Dates are one of those annoying things that can be expressed in many different formats. For example, the date at the time of writing is 28 June 2017. I can express today's date in any number of ways, including:
- June 28, 2017
When you're working with dates in your Python projects, chances are you'll eventually need to wrangle a date in one format into another, so here's an example I came across in my own code recently.
I was parsing RSS feeds published by the British and Irish Legal Information Institute. In the feeds, dates are expressed as, for example, '28 June 2017'. For my purposes, I needed to convert the date into YYYY-mm-dd format (e.g. 2017-06-28). Here's how I dealt with it:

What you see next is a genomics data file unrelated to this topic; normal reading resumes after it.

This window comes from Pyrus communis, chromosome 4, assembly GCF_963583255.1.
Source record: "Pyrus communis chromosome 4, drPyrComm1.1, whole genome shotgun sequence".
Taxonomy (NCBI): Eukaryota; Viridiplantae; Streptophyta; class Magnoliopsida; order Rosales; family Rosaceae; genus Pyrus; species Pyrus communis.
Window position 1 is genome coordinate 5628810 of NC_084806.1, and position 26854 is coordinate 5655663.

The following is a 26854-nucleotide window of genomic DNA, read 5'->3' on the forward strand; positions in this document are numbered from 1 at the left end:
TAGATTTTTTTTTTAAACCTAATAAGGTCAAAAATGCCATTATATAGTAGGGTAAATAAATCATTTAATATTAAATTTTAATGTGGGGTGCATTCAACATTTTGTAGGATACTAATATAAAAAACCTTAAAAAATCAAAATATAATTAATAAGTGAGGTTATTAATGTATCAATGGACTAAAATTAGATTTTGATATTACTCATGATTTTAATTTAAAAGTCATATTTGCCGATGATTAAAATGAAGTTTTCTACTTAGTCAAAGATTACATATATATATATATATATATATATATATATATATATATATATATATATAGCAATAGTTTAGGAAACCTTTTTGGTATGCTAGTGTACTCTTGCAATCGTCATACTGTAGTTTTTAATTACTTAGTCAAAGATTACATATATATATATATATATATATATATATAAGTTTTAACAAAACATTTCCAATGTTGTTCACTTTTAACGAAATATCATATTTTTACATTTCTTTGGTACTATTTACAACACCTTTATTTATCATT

I was capturing the date like so:
date_in_feed = '28 June 2017'
I then set up the converter, which uses strptime, passing in the date I've captured as the first argument and it's format as the second argument:
converter = time.strptime(date_in_feed, '%d %B %Y')
Finally, to get the date the way I want, I use strpftime, passing in the desired format as the first argument and my converted (above) as the second argument.
converted_date = time.strftime('%Y-%m-%d', converter)
In the light of the myriad of alternative date structures you may be dealing with, I think you're best off looking at the datetime documentation here, but I'll add more examples as and when I come across them.